In the first round of lawsuits that may be about to hit the district over what he believes are retaliatory actions taken against him for reporting violations of the law at Arlington Heights High School last year, former Heights assistant principal Joe Palazzolo, through his attorney Jason Smith, today filed a whistleblower lawsuit against the Fort Worth school district in the 271st Judicial District Court in Wise County.
“This has nothing to do with my potential termination,” Palazzolo said, “this is a whistleblower lawsuit brought because I was retaliated against for reporting violations of law to the proper authorities.” The suit states that Palazzolo “does not challenge any proposed termination in this suit as such may be subject to an administrative hearing.” The issue of termination will be decided at Tuesday night’s board meeting. (“Palazzolo’s Head is on Johnson’s Platter,” Oct. 24 blog.)
If the board votes to uphold Superintendent Melody Johnson’s recommendation that Palazzolo be fired “for cause,” the next step in that process will be a hearing before a Texas Education Agency hearings examiner. That process could drag on for months but it will be a much fairer process than Palazzolo has been through with the district so far, said Larry Shaw, head of the United Educators Association.
The whistleblower lawsuit will proceed regardless of tomorrow night’s outcome, Palazzolo said.
The suit states that Palazzolo “reported that employees of the [school district] engaged in falsification of student attendance records, inappropriate sexual relationships, misuse of booster club funds, disciplinary policies that had a disparate discriminatory impact against minority students and inappropriate sexual comments in the presence of students.
“Such reports demonstrated violations of laws including the Texas Education Code and [its] regulations … the Texas Penal Code and FWISD Board Policy.” It further states that Palazzolo made the reports to the TEA, the Tarrant County District Attorney’s office and “appropriate FWISD officials.”
TEA and the District Attorney’s office both have opened investigations into certain of the wrongdoings Palazzolo reported. All of the allegations of illegal activities at the school were first reported in this paper in August and were upheld by a district internal investigation released last week. .” (Powder Keg at Arlington Heights High,” Aug. 11, “Vindication, Retaliation”, Oct. 20.)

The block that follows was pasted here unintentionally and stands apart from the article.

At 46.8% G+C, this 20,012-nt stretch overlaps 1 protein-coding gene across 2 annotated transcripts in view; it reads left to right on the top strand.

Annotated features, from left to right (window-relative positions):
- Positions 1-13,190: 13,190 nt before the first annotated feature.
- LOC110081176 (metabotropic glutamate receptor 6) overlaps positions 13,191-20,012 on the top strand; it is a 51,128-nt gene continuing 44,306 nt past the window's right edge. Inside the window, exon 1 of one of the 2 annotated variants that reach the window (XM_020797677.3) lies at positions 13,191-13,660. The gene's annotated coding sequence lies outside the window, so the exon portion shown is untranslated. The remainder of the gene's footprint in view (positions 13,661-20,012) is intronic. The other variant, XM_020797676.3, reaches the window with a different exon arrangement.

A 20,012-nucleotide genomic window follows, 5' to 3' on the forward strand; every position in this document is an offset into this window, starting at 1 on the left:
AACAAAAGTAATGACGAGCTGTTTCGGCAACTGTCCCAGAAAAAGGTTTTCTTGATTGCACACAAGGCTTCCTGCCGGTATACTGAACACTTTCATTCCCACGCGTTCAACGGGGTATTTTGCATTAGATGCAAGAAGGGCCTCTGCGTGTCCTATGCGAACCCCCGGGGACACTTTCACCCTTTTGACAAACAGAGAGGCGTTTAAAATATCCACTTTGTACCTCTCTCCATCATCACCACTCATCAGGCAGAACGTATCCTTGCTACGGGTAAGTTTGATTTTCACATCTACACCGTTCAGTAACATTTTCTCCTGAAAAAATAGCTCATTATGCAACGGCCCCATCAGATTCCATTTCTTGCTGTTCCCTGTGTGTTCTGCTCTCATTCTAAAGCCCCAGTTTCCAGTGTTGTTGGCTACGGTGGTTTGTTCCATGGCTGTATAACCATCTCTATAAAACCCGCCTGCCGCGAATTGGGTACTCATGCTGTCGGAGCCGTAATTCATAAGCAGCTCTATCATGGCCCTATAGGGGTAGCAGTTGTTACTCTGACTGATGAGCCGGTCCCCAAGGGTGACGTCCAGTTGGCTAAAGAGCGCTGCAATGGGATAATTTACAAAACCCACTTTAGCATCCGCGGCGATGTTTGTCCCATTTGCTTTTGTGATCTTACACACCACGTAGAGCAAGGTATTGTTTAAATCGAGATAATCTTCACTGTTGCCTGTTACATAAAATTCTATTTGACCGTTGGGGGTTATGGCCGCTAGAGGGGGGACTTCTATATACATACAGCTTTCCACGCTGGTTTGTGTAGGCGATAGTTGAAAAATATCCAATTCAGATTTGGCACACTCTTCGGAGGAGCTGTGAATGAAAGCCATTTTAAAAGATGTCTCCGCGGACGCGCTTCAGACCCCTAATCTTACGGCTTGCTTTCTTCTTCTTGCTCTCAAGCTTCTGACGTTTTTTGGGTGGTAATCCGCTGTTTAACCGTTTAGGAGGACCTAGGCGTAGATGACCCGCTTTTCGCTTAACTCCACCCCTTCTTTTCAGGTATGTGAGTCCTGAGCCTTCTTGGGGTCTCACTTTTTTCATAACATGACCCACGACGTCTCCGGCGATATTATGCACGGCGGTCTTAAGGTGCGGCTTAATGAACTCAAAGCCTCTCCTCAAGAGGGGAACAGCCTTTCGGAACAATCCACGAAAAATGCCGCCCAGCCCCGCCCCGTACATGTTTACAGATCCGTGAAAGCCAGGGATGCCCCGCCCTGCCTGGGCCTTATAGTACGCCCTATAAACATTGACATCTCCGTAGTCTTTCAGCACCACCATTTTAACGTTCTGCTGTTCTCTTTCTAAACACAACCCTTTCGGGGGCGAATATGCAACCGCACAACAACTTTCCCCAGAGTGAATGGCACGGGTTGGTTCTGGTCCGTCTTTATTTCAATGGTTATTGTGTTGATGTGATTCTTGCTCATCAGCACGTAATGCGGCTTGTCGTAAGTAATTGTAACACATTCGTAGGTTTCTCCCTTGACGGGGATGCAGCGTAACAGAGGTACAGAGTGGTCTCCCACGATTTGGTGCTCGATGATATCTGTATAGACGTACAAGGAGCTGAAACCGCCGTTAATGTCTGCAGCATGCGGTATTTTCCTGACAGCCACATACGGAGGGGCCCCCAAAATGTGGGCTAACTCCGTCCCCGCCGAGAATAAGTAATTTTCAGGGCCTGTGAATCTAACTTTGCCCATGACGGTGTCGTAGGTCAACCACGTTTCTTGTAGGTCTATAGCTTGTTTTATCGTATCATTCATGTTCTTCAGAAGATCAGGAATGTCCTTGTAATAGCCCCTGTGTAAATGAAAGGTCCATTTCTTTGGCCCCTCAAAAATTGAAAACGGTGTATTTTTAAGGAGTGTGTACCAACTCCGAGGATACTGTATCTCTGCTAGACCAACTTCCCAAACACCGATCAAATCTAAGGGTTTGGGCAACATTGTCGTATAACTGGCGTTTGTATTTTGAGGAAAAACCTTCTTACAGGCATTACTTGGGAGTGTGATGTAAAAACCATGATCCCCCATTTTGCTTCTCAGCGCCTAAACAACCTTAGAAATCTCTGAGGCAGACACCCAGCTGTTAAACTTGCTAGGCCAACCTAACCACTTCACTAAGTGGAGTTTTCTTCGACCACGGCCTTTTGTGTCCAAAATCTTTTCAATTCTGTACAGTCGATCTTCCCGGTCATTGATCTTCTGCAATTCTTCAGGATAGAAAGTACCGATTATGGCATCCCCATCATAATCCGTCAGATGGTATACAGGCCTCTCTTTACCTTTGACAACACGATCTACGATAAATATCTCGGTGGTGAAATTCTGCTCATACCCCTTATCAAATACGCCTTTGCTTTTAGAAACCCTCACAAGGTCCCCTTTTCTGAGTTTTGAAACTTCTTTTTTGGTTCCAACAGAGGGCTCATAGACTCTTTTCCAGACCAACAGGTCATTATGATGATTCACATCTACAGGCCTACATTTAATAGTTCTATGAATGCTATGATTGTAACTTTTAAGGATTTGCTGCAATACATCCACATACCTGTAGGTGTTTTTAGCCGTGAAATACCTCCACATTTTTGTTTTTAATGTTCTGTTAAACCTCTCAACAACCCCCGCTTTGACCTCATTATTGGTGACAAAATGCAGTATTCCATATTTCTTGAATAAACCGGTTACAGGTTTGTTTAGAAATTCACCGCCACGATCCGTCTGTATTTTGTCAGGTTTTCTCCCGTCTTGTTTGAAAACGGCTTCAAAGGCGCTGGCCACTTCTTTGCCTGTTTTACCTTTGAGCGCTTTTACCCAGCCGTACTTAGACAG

The suit then lists the retaliatory measures taken against Palazzolo, including his first transfer away from Heights which had the effect of putting his daughter’s life in danger. “At the same time [that Palazzolo was first transferred] the district lifted a trespass warning against a parent who had threatened Palazzolo [for disciplining this parent’s daughter for cutting or disrupting classes] and allowed his daughter to return to Arlington Heights” even though she had been transferred to another school after having numerous infractions written against her. This put Palazzolo’s own daughter in danger, the suit states, as she was also threatened, according to Palazzolo, and his transfer away from Heights would leave him unable to “assure his daughter’s safety.”
(This parent has been the subject of much speculation among Palazzolo’s supporters that he was the person who signed a complaint against Palazzolo in late August resulting in the assistant principal being put on administrative leave with pay.
(The truth of that has not been established, but this reporter did hear a conversation on a speaker phone between the Rev. Kyev Tatum and the father in which the father said that he was called by a district administrator who promised him that “all of the infractions” against his daughter would be “wiped out,” that the ban against him returning to the Heights campus would be lifted and that “Mr. Palazzolo would never be a problem for Heights again.” The father refused to respond to Tatum’s question as to why the administrator made such a promise.)
Further, the lawsuit states that Palazzolo’s first transfer was to an “excess position” that paid less than his position at Heights and one that could be “eliminated for budgetary reasons” at any time — unlike Palazzolo’s position at Heights.
The district also “issued a negative performance appraisal in retaliation” as well, the suit states, which would have affected Palazzolo’s ability to receive raises. It further states, “Deputy Superintendent Pat Linares [now retired] indicated that [Palazzolo’s] performance appraisal should be corrected.” Which it was.
Calling the district’s actions “classic whistleblower retaliation aimed at punishing the person who reported illegal wrongdoing in an attempt to intimidate him and others,” the suit asks for unspecified damages for “lost wages, loss of employment benefits, pecuniary losses, emotional pain, suffering, mental anguish, inconvenience, and loss of enjoyment of life … “ all as a result of the district’s actions. It further asks that he be reinstated to his position at Arlington Heights and that the district pay all of his legal fees and court costs.
In addition, in what may cause even more consternation for this administration, Smith has filed for discovery of documents and warns the district that it intends to use such documents in the trial.